It was named Operation Choke Point, an effort of the Obama era primarily targeted at politically controversial but perfectly legal corporations that were not appreciated by liberals.
It was “an egregious affront to the rule of law” to some observers, such as Forbes contributor Norbert Michel. Little surprise, then, that the Biden administration repealed a rule designed to prevent it.
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Operation Choke Point was planned for the unfamiliar as a means of choking off gun dealers and payday lenders by instructions from the Federal Deposit Insurance Corporation that amounted to strong-arm tactics.
Former President Donald Trump halted the operation, which had started in 2013, during his time in office. In January, it released the “Fair Access Rule,” as the Trump administration was on its way out, which was intended to avoid any such round of intimidation.
The rule notes that “banks should conduct risk assessments of individual customers when providing access to services, capital, and credit, rather than making broad-based decisions affecting entire categories or classes of customers.”
“Kelsey Bolar, policy analyst at the Independent Women’s Forum, a conservative group, wrote in a piece published in The Federalist on Friday that “[u]nder Operation Choke Point, federal regulators ordered banks to do the reverse, actively discriminate against whole sectors that the Obama administration considered unacceptable.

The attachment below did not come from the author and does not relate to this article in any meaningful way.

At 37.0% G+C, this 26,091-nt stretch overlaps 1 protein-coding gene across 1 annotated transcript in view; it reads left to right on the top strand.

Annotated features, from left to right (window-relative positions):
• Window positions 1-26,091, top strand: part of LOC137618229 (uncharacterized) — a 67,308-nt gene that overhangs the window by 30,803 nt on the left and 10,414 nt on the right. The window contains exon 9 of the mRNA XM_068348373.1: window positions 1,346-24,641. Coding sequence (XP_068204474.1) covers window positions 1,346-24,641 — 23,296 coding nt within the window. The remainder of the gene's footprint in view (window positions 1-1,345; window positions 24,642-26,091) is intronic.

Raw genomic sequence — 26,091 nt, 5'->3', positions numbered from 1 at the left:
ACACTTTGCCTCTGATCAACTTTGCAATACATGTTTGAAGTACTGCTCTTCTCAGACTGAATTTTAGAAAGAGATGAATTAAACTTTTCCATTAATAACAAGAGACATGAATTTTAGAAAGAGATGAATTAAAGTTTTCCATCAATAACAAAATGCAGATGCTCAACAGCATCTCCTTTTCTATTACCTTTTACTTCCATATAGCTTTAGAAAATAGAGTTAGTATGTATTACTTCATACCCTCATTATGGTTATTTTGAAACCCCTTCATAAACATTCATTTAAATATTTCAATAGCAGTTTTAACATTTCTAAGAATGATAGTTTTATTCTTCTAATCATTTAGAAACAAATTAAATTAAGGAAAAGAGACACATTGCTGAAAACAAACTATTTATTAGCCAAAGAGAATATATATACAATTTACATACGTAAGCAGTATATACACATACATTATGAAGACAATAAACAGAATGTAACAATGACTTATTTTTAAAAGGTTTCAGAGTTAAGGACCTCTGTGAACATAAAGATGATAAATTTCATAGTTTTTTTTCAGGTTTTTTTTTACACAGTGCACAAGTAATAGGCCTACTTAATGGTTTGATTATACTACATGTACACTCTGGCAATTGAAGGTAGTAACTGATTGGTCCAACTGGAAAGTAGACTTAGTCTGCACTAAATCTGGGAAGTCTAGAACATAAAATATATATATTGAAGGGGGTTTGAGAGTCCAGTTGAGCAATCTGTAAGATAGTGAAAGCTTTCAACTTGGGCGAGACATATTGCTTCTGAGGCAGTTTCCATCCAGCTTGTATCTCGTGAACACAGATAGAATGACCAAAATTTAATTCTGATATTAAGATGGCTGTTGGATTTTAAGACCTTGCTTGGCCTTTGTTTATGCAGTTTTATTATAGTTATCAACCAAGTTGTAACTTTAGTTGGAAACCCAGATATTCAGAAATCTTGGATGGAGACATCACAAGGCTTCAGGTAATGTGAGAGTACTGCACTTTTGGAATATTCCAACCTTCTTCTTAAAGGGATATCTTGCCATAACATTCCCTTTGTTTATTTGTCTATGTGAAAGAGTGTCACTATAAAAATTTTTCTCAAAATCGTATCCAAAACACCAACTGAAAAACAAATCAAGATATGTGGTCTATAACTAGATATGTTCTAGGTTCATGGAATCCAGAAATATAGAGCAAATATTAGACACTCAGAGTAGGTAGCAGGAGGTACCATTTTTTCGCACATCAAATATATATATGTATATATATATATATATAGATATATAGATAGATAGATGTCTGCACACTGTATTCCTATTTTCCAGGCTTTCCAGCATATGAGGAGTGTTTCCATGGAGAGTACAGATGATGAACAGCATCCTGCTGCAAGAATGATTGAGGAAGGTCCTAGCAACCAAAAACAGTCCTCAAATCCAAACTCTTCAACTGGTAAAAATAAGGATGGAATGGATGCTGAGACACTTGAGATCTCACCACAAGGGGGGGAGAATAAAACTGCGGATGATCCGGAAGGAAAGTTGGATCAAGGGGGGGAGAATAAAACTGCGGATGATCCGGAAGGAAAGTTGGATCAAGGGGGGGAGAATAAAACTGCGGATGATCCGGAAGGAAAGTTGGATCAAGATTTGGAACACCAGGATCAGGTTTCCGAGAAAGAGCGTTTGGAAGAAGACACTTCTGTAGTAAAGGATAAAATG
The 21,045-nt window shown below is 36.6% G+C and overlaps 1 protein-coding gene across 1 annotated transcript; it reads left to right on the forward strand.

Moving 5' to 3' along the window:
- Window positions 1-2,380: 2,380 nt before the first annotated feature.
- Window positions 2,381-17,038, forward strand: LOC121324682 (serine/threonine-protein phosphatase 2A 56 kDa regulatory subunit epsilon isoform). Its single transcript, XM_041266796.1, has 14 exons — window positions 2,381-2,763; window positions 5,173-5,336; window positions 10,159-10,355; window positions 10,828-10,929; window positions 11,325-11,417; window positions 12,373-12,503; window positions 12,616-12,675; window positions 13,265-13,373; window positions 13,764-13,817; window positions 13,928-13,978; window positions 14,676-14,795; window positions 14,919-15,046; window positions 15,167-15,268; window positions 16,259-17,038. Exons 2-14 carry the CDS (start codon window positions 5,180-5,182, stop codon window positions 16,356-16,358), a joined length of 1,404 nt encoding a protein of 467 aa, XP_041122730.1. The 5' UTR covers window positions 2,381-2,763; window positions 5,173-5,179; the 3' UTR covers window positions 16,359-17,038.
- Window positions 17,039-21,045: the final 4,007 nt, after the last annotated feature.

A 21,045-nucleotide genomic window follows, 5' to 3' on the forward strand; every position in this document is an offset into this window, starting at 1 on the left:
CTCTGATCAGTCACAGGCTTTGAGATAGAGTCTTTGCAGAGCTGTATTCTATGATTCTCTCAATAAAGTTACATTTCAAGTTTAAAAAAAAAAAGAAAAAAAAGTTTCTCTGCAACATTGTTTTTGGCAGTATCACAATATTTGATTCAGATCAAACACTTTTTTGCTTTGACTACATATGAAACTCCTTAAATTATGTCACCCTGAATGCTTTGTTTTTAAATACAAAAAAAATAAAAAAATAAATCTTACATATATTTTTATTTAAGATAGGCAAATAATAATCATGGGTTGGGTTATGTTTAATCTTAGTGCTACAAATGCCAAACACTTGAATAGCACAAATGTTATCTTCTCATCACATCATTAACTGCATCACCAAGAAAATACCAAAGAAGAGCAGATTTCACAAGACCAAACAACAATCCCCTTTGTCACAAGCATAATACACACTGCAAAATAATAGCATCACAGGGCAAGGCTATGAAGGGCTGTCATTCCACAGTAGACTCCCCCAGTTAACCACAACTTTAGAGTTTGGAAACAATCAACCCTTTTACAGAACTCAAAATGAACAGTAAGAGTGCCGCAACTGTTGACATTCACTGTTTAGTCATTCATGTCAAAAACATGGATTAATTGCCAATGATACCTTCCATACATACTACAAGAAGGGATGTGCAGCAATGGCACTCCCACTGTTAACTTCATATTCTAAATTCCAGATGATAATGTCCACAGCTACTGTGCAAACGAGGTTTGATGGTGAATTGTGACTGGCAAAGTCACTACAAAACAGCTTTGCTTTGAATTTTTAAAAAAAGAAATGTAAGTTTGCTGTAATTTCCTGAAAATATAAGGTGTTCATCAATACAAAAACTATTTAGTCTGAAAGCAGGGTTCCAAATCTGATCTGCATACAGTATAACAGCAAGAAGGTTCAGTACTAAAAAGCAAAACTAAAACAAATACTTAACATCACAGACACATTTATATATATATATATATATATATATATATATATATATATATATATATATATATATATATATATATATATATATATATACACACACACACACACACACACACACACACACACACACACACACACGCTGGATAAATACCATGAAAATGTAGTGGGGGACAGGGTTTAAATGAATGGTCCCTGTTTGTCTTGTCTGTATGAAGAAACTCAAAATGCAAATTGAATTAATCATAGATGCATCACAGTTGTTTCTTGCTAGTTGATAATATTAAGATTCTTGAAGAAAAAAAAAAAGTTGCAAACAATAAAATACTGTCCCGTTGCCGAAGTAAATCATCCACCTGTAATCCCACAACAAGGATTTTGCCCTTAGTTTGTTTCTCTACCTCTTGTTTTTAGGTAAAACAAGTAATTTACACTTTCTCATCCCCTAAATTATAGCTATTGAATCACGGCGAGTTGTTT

“Weaponizing the power of the Federal Deposit Insurance Corp. banking regulators and the Office of the Comptroller of the Currency, the Obama administration found that it could block the banking system from entire sectors that it did not like. This made it difficult for politically unfavored companies such as gun sellers and short-term lenders to function, if not impossible, she wrote.
“In essence, by taking advantage of the power of federal banking regulators to intimidate banks from providing their services to these sectors, the administration has choked off their access to the financial system, leaving them to pay more for essential banking services, or to be unable to use a bank at all.”
Introducing the Equal Access Rule in January, acting Currency Comptroller Brian P. Brooks said it was important to provide access to banking services for legal companies and organizations.
“In a statement, Brooks said, “If a large bank wishes to cut off access to charities or even embassies serving dangerous areas of the world or companies operating legal enterprises in the United States that promote local employment and the national economy, they need to demonstrate their job and the legitimate business reasons for doing so.
As comptrollers and staff in previous administrations have made clear in speeches, guidelines, and testimony, without performing individual risk assessments, banks do not terminate services to entire groups of customers. Decisions based solely on factual or categorical statements of risk without actual review are inconsistent with the core principles of prudent risk management.
Although a late January statement from the Office of Comptroller of the Currency of the Biden administration noted “[t]he long-standing OCC supervisory guidance stating that banks should avoid termination of wide categories of customers without assessing individual customer risk remains in effect,” the office also stated that it was pausing the Equal Access Rule of the Trump administration.
‘Pausing the publication of the rule in the Federal Register would allow the next confirmed Comptroller of the Currency, as part of an orderly transition, to review the final rule and the public feedback received by the OCC,’ read the notice of Jan. 28.
This may seem harmless enough on one hand. Payday creditors, once the moral outrage of the week during Obama’s second presidential term, are not yet on the policy radar of the administration, at least not publicly.
However, one thing that makes this pause sound a little more ominous is the new attention of the Biden administration on gun control.